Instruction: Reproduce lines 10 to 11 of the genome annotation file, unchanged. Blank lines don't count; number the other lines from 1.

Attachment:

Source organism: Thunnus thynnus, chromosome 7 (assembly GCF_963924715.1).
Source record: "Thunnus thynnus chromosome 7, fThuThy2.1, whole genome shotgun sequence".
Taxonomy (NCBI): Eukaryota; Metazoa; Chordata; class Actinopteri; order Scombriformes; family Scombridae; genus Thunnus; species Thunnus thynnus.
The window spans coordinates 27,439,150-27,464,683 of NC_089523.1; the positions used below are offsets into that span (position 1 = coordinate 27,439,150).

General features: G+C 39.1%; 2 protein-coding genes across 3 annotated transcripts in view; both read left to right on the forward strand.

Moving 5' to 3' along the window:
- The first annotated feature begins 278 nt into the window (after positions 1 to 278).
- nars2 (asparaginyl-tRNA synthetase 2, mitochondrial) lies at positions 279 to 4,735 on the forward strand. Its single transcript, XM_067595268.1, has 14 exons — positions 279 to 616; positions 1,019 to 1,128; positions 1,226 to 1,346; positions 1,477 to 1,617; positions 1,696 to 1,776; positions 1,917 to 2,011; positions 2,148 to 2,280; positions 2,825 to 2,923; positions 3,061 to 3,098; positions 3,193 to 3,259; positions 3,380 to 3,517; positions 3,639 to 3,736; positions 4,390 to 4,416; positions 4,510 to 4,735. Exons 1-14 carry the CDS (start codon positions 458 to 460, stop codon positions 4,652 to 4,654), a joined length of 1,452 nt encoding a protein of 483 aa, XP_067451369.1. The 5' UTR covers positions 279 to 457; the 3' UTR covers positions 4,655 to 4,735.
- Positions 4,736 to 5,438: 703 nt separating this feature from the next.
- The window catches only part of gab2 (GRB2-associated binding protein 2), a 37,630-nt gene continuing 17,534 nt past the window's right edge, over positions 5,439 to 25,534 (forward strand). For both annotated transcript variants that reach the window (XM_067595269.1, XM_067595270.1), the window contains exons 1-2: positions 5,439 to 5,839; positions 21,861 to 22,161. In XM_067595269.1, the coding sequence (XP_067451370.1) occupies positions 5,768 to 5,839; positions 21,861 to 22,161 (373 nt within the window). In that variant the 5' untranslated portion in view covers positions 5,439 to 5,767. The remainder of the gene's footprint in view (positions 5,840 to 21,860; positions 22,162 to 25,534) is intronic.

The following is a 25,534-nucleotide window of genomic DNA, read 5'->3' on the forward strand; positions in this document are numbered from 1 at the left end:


- The window catches only part of gab2 (GRB2-associated binding protein 2), a 37,630-nt gene continuing 17,534 nt past the window's right edge, over positions 5,439 to 25,534 (forward strand). For both annotated transcript variants that reach the window (XM_067595269.1, XM_067595270.1), the window contains exons 1-2: positions 5,439 to 5,839; positions 21,861 to 22,161. In XM_067595269.1, the coding sequence (XP_067451370.1) occupies positions 5,768 to 5,839; positions 21,861 to 22,161 (373 nt within the window). In that variant the 5' untranslated portion in view covers positions 5,439 to 5,767. The remainder of the gene's footprint in view (positions 5,840 to 21,860; positions 22,162 to 25,534) is intronic.

The following is a 25,534-nucleotide window of genomic DNA, read 5'->3' on the forward strand; positions in this document are numbered from 1 at the left end: